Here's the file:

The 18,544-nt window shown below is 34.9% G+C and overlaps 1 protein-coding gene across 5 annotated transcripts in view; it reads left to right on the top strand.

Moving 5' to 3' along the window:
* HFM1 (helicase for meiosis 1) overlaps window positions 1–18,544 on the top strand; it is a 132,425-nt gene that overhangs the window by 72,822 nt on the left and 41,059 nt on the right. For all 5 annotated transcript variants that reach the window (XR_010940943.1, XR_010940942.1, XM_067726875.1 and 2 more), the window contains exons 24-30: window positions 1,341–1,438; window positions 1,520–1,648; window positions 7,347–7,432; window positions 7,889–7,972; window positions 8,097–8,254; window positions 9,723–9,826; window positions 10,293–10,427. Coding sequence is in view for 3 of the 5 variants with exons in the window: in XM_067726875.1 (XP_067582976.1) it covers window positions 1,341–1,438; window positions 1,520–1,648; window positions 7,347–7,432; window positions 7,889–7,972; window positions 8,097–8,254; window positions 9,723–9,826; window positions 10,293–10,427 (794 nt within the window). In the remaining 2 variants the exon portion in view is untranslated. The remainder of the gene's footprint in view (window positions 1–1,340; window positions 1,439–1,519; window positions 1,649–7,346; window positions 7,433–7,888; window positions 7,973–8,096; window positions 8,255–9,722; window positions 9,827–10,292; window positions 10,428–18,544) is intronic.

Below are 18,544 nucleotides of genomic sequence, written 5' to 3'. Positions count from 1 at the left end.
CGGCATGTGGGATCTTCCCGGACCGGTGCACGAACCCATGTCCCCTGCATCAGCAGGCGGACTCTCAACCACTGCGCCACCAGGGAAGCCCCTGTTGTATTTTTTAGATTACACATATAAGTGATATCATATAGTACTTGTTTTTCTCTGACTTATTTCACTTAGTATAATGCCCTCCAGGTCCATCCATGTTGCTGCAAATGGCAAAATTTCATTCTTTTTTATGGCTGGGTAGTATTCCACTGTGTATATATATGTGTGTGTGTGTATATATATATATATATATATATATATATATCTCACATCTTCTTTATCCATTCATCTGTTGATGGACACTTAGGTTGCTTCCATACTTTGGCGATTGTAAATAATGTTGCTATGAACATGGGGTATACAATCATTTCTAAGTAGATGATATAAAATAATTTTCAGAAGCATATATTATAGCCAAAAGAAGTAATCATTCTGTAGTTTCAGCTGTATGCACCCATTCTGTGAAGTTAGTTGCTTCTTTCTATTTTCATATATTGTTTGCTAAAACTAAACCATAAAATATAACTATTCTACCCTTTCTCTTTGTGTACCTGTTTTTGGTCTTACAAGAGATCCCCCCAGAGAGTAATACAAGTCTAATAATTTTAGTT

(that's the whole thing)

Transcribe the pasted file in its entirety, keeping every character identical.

The 18,544-nt window shown below is 34.9% G+C and overlaps 1 protein-coding gene across 5 annotated transcripts in view; it reads left to right on the top strand.

Moving 5' to 3' along the window:
* HFM1 (helicase for meiosis 1) overlaps window positions 1–18,544 on the top strand; it is a 132,425-nt gene that overhangs the window by 72,822 nt on the left and 41,059 nt on the right. For all 5 annotated transcript variants that reach the window (XR_010940943.1, XR_010940942.1, XM_067726875.1 and 2 more), the window contains exons 24-30: window positions 1,341–1,438; window positions 1,520–1,648; window positions 7,347–7,432; window positions 7,889–7,972; window positions 8,097–8,254; window positions 9,723–9,826; window positions 10,293–10,427. Coding sequence is in view for 3 of the 5 variants with exons in the window: in XM_067726875.1 (XP_067582976.1) it covers window positions 1,341–1,438; window positions 1,520–1,648; window positions 7,347–7,432; window positions 7,889–7,972; window positions 8,097–8,254; window positions 9,723–9,826; window positions 10,293–10,427 (794 nt within the window). In the remaining 2 variants the exon portion in view is untranslated. The remainder of the gene's footprint in view (window positions 1–1,340; window positions 1,439–1,519; window positions 1,649–7,346; window positions 7,433–7,888; window positions 7,973–8,096; window positions 8,255–9,722; window positions 9,827–10,292; window positions 10,428–18,544) is intronic.

Below are 18,544 nucleotides of genomic sequence, written 5' to 3'. Positions count from 1 at the left end.
CGGCATGTGGGATCTTCCCGGACCGGTGCACGAACCCATGTCCCCTGCATCAGCAGGCGGACTCTCAACCACTGCGCCACCAGGGAAGCCCCTGTTGTATTTTTTAGATTACACATATAAGTGATATCATATAGTACTTGTTTTTCTCTGACTTATTTCACTTAGTATAATGCCCTCCAGGTCCATCCATGTTGCTGCAAATGGCAAAATTTCATTCTTTTTTATGGCTGGGTAGTATTCCACTGTGTATATATATGTGTGTGTGTGTATATATATATATATATATATATATATATATCTCACATCTTCTTTATCCATTCATCTGTTGATGGACACTTAGGTTGCTTCCATACTTTGGCGATTGTAAATAATGTTGCTATGAACATGGGGTATACAATCATTTCTAAGTAGATGATATAAAATAATTTTCAGAAGCATATATTATAGCCAAAAGAAGTAATCATTCTGTAGTTTCAGCTGTATGCACCCATTCTGTGAAGTTAGTTGCTTCTTTCTATTTTCATATATTGTTTGCTAAAACTAAACCATAAAATATAACTATTCTACCCTTTCTCTTTGTGTACCTGTTTTTGGTCTTACAAGAGATCCCCCCAGAGAGTAATACAAGTCTAATAATTTTAGTT